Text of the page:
Kayaking is one of the most exciting ways to more intimately explore the world’s remote destinations. While it’s possible on nearly all expeditions, these are some of our favorite places to paddle.
In the land of ice and penguins, the views are breathtaking from any angle, but paddling kayaking along the glaciers and coves of the Antarctic Peninsula allows you to see the White Continent from an entirely unique perspective. More importantly, it allows you to completely immerse yourself in the sounds of calving and crackling ice, without the chatter of any motors. There is also the added benefit that most penguin colonies are situated along the coastline, meaning that it is possible to get up close and personal and even watch penguins porpoise through the water as they return to land or leap from the rocks into the water in search of food.
Along the coastline of the world’s largest island, kayaking can be an important cultural connection to the region. Kayaking is an ancient tradition perfected over a thousand years by the Thule people, the ancestors of modern-day Greenlanders, or Inuit. Today, hunters on the northern and west coast of Greenland still hunt by kayak, passing on these traditional skills from generation to generation. It’s a sport perfectly designed for the Arctic environment, and the perfect way to experience the breathtaking beauty of this remote coastline.
Whether it’s the brown bears or the humpback whales, the wildlife of Southeast Alaska is what sets it apart from any other destination. In the summertime, brown bears can be found in the highest densities anywhere in the world, foraging along the intertidal zone and hunting in the salmon streams. Meanwhile, in the coastal waters, groups of humpback whales cooperatively feed in a behavior called “bubble netting,” where groups of upwards of 20 whales can be seen working together to feast on herring. In both cases, the intimacy of a kayak allows for some of the most up close and personal views of these incredible creatures in their natural habitat.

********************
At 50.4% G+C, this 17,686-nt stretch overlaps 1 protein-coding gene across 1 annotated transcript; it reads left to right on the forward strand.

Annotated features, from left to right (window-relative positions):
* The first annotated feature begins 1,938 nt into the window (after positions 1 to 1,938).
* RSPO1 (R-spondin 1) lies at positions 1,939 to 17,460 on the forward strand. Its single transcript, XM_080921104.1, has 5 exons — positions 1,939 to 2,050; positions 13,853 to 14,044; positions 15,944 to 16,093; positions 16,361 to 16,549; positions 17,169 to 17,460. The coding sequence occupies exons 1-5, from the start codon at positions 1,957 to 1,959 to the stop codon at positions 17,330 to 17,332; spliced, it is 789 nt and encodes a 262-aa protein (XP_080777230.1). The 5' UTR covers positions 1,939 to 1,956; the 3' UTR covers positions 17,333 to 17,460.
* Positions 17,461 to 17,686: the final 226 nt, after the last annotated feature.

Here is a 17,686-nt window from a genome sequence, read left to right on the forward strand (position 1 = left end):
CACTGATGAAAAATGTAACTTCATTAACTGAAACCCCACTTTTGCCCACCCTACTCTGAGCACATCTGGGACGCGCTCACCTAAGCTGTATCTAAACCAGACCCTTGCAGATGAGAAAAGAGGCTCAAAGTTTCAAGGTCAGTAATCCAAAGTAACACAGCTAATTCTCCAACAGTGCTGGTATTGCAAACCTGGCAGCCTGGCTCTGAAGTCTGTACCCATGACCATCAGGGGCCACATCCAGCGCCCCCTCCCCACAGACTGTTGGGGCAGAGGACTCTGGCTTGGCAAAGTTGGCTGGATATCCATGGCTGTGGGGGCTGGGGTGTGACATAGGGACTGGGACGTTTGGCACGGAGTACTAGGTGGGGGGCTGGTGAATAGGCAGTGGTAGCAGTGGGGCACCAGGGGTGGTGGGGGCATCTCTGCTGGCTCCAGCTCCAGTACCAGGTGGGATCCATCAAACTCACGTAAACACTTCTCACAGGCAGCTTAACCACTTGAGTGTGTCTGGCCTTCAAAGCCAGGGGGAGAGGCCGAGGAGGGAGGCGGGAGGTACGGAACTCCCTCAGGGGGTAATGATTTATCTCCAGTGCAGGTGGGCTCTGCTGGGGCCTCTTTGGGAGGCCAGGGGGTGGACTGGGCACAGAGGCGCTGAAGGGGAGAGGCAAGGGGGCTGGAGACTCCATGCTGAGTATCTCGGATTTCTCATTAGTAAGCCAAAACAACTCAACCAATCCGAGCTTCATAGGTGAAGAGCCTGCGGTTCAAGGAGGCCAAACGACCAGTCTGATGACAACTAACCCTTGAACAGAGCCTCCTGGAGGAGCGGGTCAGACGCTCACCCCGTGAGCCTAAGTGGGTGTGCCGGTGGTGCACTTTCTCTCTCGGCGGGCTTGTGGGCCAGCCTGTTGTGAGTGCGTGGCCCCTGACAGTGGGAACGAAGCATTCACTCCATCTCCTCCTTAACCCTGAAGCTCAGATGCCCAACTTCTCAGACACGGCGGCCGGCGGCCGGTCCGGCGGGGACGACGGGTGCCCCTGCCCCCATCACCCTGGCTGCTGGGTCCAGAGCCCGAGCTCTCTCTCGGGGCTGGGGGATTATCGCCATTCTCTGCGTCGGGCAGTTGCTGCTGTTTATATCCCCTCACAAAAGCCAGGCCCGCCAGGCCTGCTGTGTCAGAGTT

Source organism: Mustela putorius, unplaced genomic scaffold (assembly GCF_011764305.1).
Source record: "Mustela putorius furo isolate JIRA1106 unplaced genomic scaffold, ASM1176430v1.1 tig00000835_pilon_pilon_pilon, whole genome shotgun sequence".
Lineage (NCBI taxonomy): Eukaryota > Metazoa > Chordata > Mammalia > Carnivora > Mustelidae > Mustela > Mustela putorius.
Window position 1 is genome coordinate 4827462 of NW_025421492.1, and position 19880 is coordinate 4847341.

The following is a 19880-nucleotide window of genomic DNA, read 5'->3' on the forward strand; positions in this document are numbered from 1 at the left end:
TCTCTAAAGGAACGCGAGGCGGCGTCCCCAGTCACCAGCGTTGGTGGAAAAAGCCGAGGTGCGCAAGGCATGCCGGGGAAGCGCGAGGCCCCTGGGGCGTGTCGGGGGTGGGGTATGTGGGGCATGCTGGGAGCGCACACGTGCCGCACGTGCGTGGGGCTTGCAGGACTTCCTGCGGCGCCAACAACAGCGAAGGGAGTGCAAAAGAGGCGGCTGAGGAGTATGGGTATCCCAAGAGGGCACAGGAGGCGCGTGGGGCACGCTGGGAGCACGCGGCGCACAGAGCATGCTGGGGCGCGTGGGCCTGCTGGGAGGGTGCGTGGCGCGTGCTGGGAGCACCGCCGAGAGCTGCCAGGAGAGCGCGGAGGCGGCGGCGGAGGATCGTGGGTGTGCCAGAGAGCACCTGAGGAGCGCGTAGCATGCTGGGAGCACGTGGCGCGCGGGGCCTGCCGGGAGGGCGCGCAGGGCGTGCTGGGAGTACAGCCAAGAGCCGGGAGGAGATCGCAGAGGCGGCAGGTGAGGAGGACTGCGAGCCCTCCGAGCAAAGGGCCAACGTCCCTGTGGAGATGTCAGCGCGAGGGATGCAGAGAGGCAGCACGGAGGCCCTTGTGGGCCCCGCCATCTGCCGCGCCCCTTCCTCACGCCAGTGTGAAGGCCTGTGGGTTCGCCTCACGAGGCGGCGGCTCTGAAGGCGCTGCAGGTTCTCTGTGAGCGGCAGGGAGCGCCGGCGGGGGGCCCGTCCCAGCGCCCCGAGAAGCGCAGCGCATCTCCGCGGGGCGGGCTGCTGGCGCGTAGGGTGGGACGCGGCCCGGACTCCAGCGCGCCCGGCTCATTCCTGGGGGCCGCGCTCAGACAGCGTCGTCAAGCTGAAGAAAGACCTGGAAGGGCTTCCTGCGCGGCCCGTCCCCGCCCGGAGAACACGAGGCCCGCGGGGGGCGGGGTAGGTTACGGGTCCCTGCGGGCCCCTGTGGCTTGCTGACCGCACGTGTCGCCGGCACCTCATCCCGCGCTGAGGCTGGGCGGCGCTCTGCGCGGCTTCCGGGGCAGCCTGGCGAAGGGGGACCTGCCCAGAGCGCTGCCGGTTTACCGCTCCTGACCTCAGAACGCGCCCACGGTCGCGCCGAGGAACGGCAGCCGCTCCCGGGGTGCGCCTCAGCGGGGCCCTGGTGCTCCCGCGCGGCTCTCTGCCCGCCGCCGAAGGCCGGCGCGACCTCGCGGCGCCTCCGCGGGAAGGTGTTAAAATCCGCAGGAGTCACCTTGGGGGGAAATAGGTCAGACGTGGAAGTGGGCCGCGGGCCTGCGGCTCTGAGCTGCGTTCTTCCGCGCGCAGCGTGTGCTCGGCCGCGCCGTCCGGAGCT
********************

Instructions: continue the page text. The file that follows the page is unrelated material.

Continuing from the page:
Raja Ampat is the beating heart of the Indo-Pacific’s Coral Triangle. It’s home to some of the most abundant reefs anywhere in the world; 1,000 species of coral fish and 700 different mollusks can be found there, making it the single most diverse marine ecosystem for underwater life. This includes manta rays, reef sharks, pygmy seahorses, and the elusive walking shark, too. So during surface intervals between dives or as an alternate activity to snorkeling, kayaking provides a perfect window into this world, allowing you to look down from above through the crystalline tropical waters.
The calm, clear waters of the Galapagos provide an ideal entry for kayakers of any level to explore the islands’ abundant coastline. Much of the iconic wildlife that draws visitors here, from the Sally lightfoot crab to the charismatic sea lions to the thousands of bird species, can all be found along the shoreline and viewed easily from the comfort of a kayak.